There’s a new leader in town
Investors who are globally diversified may be seeing that pay off at the start of 2021. Emerging market (EM) stocks are ripping, up 8.2% year to date for the MSCI Emerging Markets index versus 3.2% for the S&P 500, as of February 22. More than that, EM’s surge means it’s the current performance leader off the stock market lows of last year.
Post-pandemic economic reopening is a big EM driver, but not all reopening themes are winners. Value stocks, for example, are badly trailing.
Horizon Investments believes there are fundamental reasons that will drive emerging market outperformance for the foreseeable future. Here’s why we remain overweight EM in the global equity portion of our strategies.
All roads lead to China
Our EM analysis has to begin with China, which has grown to about 30% of the MSCI Emerging Markets index. China was the first country to suffer due to the pandemic, and now it’s recovering earlier than the rest of the world. There is a V-shaped recovery in much of the country’s economic data, indicating it – and therefore the wider Asian region – are far ahead of the West with respect to reopening. As a result, China’s GDP growth this year will return to beating the United States by a wide margin, according to economist forecasts compiled by Bloomberg.
2021 GDP growth forecasts:
- China: 8.4%
- U.S.: 4.8%
Government stimulus globally, alongside a virus in retreat, suggests to us that growth is going to be strong in the second half of this year.
Year-to-date is nice, but long-term EM is …
While EM is off to a fast start to the year, skeptics won’t be impressed. That’s because the last decade has been a boon for investors who bought and held the S&P 500 rather than the world’s developing economies – which is clear in terms of relative performance.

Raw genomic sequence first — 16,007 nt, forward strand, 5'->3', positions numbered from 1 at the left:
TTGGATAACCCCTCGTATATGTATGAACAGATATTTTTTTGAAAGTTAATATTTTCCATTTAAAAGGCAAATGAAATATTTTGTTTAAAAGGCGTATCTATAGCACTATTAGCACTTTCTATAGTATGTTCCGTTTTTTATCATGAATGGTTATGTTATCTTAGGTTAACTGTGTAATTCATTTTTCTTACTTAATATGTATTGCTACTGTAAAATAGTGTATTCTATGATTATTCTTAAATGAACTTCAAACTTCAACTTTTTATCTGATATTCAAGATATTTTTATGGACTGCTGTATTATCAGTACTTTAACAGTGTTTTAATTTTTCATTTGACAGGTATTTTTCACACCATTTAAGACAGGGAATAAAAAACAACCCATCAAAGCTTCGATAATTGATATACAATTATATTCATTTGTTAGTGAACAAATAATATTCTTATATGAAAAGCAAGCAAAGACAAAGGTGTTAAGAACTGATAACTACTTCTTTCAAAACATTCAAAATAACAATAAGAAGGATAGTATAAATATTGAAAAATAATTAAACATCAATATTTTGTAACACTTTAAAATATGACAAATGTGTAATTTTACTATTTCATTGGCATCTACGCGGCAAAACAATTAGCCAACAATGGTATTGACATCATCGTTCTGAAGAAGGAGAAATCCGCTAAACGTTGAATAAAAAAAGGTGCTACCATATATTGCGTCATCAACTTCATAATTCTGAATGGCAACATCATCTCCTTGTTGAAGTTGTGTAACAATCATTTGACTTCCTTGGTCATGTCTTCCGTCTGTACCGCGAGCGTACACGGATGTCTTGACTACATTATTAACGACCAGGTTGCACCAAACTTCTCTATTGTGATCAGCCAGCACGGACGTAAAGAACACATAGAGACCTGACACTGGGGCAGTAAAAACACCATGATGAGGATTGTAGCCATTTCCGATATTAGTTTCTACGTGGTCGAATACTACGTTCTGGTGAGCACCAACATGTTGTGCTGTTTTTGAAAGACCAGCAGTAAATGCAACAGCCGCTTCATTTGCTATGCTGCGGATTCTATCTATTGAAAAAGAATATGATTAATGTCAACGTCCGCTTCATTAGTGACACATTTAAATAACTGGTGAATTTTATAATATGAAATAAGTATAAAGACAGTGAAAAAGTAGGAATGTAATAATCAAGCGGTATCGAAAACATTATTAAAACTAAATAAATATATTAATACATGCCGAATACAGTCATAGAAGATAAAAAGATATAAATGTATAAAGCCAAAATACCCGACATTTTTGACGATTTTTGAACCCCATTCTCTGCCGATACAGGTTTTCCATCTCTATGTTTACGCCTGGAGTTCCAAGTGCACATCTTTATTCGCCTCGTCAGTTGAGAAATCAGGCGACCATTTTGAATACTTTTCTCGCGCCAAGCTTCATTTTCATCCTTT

While this year hasn’t changed the long-term picture, EM’s past difficulties don’t take account of the evolution that’s occurring.
This is a new kind of EM
Twenty years ago, emerging market stocks were led by economically-dependent cyclical sectors. Today, it’s the growth-oriented industries of technology, consumer discretionary, telecommunications services and healthcare that dominate, accounting for nearly 60% of the MSCI EM index’s market capitalization as the energy, materials and utility sectors fade.
And if U.S. stock indexes are any indication, once sectors such as tech and e-commerce rise in market cap, their dominance tends to have staying power over cyclicals through deep recessions and fast recoveries.
Services rising, factories fading
The increasing index weighting towards growth sectors is a reflection of two large Chinese companies: e-commerce leader Alibaba and social media firm Tencent. At the moment, they’re among the biggest weights in the MSCI EM index. Their ascension reflects a fundamental change in China. The country’s economy is now dominated by services, not manufacturing, as we showed in our Q4 Focus report.
Services industries don’t have inventory cycles, unlike factories which do. And that could smooth out the economic ups and downs for EM countries and the equity markets tied to them. Services businesses generally also carry higher profit margins than cyclicals, something that could buoy EM equity price-to-earnings ratios.
What could derail the emerging markets’ rally? The dollar is one risk. Its recent weakness has helped emerging market assets rise in value. But the dollar could turnaround if U.S. GDP growth is surprisingly strong and interest rates rise, driving up investor demand for the greenback. Another important factor determining the attractiveness of EM would be any resurgence of lockdowns to combat the pandemic.
With faster post-pandemic economic growth this year, a larger services sector, a tilt towards tech industries and rising wealth in China, Horizon Investments believes the ingredients are there to support EM outperformance over the S&P 500 for the foreseeable future, which would benefit those investors who have a portion of their portfolio allocated to global stocks.
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